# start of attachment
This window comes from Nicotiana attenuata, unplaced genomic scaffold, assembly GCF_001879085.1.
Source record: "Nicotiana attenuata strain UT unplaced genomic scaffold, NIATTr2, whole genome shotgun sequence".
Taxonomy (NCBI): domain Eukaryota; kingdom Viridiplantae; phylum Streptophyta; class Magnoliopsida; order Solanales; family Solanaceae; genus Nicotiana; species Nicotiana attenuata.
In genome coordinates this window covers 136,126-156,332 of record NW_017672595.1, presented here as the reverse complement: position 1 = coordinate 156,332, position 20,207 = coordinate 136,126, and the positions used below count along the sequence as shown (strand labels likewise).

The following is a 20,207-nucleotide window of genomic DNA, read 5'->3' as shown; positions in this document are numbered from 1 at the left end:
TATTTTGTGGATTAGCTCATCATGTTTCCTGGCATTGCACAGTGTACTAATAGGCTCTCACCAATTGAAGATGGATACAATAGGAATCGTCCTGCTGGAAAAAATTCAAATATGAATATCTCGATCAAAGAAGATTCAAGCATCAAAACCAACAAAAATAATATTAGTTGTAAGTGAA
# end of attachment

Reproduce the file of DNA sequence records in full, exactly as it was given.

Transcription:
This window comes from Nicotiana attenuata, unplaced genomic scaffold, assembly GCF_001879085.1.
Source record: "Nicotiana attenuata strain UT unplaced genomic scaffold, NIATTr2, whole genome shotgun sequence".
Taxonomy (NCBI): domain Eukaryota; kingdom Viridiplantae; phylum Streptophyta; class Magnoliopsida; order Solanales; family Solanaceae; genus Nicotiana; species Nicotiana attenuata.
In genome coordinates this window covers 136,126-156,332 of record NW_017672595.1, presented here as the reverse complement: position 1 = coordinate 156,332, position 20,207 = coordinate 136,126, and the positions used below count along the sequence as shown (strand labels likewise).

The following is a 20,207-nucleotide window of genomic DNA, read 5'->3' as shown; positions in this document are numbered from 1 at the left end:
TATTTTGTGGATTAGCTCATCATGTTTCCTGGCATTGCACAGTGTACTAATAGGCTCTCACCAATTGAAGATGGATACAATAGGAATCGTCCTGCTGGAAAAAATTCAAATATGAATATCTCGATCAAAGAAGATTCAAGCATCAAAACCAACAAAAATAATATTAGTTGTAAGTGAA